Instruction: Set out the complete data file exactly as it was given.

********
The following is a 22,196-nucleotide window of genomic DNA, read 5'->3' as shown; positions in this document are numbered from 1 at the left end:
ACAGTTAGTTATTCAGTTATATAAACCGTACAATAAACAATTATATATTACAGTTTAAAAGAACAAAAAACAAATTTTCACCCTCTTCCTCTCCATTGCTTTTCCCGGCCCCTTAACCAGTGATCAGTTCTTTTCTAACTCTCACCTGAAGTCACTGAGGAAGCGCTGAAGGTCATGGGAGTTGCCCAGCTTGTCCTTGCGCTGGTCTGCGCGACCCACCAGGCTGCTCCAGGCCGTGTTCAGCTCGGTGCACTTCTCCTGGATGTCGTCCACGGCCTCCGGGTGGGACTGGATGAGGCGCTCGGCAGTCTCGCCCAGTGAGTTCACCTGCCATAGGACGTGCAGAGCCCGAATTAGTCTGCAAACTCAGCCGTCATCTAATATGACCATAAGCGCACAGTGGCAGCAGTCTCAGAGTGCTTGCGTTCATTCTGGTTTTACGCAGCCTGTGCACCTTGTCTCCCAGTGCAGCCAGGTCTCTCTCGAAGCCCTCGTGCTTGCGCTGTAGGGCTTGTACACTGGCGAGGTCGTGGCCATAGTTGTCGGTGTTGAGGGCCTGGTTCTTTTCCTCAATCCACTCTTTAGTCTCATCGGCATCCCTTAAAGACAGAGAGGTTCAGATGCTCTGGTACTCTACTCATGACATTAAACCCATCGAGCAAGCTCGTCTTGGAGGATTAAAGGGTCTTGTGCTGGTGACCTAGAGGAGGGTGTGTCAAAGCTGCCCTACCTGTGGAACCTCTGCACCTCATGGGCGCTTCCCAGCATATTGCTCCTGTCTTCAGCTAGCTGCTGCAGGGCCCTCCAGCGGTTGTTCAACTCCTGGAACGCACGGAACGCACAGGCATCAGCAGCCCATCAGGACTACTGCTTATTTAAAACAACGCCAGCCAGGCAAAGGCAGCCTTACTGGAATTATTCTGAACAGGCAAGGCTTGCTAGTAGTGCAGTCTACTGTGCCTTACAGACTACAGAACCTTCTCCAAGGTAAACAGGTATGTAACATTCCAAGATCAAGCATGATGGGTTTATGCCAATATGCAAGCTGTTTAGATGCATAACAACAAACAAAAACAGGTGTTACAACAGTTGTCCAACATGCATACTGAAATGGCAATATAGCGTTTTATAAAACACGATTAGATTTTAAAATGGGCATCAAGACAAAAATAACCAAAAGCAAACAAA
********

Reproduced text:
The following is a 22,196-nucleotide window of genomic DNA, read 5'->3' as shown; positions in this document are numbered from 1 at the left end:
ACAGTTAGTTATTCAGTTATATAAACCGTACAATAAACAATTATATATTACAGTTTAAAAGAACAAAAAACAAATTTTCACCCTCTTCCTCTCCATTGCTTTTCCCGGCCCCTTAACCAGTGATCAGTTCTTTTCTAACTCTCACCTGAAGTCACTGAGGAAGCGCTGAAGGTCATGGGAGTTGCCCAGCTTGTCCTTGCGCTGGTCTGCGCGACCCACCAGGCTGCTCCAGGCCGTGTTCAGCTCGGTGCACTTCTCCTGGATGTCGTCCACGGCCTCCGGGTGGGACTGGATGAGGCGCTCGGCAGTCTCGCCCAGTGAGTTCACCTGCCATAGGACGTGCAGAGCCCGAATTAGTCTGCAAACTCAGCCGTCATCTAATATGACCATAAGCGCACAGTGGCAGCAGTCTCAGAGTGCTTGCGTTCATTCTGGTTTTACGCAGCCTGTGCACCTTGTCTCCCAGTGCAGCCAGGTCTCTCTCGAAGCCCTCGTGCTTGCGCTGTAGGGCTTGTACACTGGCGAGGTCGTGGCCATAGTTGTCGGTGTTGAGGGCCTGGTTCTTTTCCTCAATCCACTCTTTAGTCTCATCGGCATCCCTTAAAGACAGAGAGGTTCAGATGCTCTGGTACTCTACTCATGACATTAAACCCATCGAGCAAGCTCGTCTTGGAGGATTAAAGGGTCTTGTGCTGGTGACCTAGAGGAGGGTGTGTCAAAGCTGCCCTACCTGTGGAACCTCTGCACCTCATGGGCGCTTCCCAGCATATTGCTCCTGTCTTCAGCTAGCTGCTGCAGGGCCCTCCAGCGGTTGTTCAACTCCTGGAACGCACGGAACGCACAGGCATCAGCAGCCCATCAGGACTACTGCTTATTTAAAACAACGCCAGCCAGGCAAAGGCAGCCTTACTGGAATTATTCTGAACAGGCAAGGCTTGCTAGTAGTGCAGTCTACTGTGCCTTACAGACTACAGAACCTTCTCCAAGGTAAACAGGTATGTAACATTCCAAGATCAAGCATGATGGGTTTATGCCAATATGCAAGCTGTTTAGATGCATAACAACAAACAAAAACAGGTGTTACAACAGTTGTCCAACATGCATACTGAAATGGCAATATAGCGTTTTATAAAACACGATTAGATTTTAAAATGGGCATCAAGACAAAAATAACCAAAAGCAAACAAA